War Diaries Talk

Message for DamianS Regarding 7 Division: 23 Field Ambulance Query re date of Diary.

  • marie.eklidvirginmedia.com by marie.eklidvirginmedia.com

    Regarding the date of the diary you have commented on for the 7 Division: 23 Field Ambulance which I noticed in the diary comment box. Page Link: https://talk.operationwardiary.org/#/subjects/AWD0003ojg

    As it is only page 5 of the diary – and the diary heading shows the dates, 1st October 1914-30 November 1917, therefore it must be October 1914.

    Sometimes diaries do not show the year, in that case you can only type in the date and month if shown.

    PS If you have a query it is better just to go into the Discussion Board under FAQ (Find answers to commonly asked questions here) Then the questions can be noted and answered for you. Everyone on this project is only too happy to help.

    Here is a useful list of medical abbreviations when tagging Field Ambulance Diaries: Link:


    Sometimes you come across this one: NYD = Not yet diagnosed.


  • cyngast by cyngast moderator

    DamianS, Marie is right that it is probably 1914. It is not only at the beginning of the diary, but the place names on the page are those that were prominent in the fighting in the fall of 1914 near Ypres. However, I am relying more on the places, as our diaries occasionally are loaded with pages or whole sections out of order.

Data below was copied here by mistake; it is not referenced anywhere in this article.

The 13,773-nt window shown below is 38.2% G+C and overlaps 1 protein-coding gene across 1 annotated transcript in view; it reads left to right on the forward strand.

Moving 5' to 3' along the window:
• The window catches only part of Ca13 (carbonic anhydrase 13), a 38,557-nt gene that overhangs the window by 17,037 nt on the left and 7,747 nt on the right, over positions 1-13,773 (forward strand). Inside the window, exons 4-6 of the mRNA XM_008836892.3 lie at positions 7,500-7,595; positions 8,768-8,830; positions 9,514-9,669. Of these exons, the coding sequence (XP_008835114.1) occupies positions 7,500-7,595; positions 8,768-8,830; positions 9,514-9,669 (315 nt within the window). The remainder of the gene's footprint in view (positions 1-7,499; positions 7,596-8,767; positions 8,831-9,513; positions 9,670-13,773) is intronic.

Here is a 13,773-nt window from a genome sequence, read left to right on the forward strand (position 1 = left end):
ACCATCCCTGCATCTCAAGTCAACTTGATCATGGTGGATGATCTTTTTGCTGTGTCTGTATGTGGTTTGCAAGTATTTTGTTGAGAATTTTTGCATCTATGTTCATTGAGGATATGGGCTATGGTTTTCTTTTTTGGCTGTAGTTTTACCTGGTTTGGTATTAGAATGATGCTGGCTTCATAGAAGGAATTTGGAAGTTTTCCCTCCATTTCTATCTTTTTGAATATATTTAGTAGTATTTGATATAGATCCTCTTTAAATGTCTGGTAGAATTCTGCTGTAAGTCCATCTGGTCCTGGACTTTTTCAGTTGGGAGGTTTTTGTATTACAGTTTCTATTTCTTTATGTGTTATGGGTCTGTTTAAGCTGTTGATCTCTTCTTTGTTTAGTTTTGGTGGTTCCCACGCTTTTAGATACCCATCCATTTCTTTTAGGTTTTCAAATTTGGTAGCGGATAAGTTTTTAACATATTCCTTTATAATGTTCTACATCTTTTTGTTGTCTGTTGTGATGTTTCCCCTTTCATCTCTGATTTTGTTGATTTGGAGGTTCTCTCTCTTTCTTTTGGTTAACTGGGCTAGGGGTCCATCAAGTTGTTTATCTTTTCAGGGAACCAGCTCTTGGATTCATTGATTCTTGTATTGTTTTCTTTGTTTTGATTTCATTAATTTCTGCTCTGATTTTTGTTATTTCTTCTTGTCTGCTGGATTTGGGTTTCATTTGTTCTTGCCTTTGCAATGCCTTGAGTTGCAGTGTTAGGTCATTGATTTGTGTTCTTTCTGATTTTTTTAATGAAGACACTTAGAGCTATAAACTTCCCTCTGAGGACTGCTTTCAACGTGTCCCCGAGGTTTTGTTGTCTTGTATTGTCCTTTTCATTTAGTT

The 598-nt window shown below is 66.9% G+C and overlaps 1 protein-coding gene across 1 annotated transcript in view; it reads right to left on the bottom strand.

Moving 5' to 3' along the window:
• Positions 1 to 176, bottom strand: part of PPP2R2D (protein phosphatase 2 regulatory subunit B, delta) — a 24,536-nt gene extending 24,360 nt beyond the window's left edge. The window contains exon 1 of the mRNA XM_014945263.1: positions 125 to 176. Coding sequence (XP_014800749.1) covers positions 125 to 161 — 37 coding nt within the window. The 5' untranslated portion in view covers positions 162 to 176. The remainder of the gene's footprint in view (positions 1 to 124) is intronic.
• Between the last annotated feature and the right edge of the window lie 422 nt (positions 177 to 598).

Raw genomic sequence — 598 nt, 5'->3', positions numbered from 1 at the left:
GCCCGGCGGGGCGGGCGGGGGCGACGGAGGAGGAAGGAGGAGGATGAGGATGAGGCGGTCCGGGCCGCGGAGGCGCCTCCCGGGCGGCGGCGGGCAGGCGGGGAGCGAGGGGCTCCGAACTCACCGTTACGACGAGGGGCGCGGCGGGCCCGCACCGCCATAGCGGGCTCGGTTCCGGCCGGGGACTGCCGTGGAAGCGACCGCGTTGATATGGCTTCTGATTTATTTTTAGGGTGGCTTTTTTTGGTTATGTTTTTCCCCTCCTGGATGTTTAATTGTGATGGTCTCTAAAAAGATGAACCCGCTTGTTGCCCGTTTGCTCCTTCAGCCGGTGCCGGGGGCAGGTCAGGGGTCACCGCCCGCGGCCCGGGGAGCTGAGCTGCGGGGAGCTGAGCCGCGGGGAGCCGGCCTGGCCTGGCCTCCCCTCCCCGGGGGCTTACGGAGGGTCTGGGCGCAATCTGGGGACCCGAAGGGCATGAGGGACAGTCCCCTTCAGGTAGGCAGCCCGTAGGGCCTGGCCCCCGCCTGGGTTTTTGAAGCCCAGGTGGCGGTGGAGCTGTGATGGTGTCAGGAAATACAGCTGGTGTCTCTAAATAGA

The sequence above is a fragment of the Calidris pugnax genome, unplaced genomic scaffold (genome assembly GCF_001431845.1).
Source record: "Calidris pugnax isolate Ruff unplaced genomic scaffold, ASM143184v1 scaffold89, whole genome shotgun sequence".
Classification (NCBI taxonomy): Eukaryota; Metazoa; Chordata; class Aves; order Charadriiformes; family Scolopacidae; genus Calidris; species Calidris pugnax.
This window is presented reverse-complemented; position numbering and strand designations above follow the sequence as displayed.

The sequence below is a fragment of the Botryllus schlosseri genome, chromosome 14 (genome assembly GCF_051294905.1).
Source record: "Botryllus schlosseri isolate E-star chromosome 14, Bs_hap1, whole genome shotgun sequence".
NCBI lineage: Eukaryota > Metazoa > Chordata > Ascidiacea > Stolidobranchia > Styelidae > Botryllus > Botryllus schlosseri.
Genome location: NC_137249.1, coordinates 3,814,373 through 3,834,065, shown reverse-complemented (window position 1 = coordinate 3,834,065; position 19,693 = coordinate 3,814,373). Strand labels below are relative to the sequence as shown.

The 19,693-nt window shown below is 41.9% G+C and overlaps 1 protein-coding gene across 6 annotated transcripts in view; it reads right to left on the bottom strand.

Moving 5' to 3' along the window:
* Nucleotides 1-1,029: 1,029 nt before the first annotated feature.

If you come across another case, and you probably will if you tag very many of our diaries, where the diary author does not record the complete date, you can delete the missing information from the Date tag. For example, if the date in the diary is just October 22, you can delete the year. However, you have to do that for each date, as the default setting for the Date tag is to include the year.

    You may even find some cases where only the date, such as 15 or 8 or 29, is recorded in the diary. Then you can delete both the month and year.

    Don't worry about information missing from a diary page. Our project is designed to capture what is there, rather than to create a complete picture.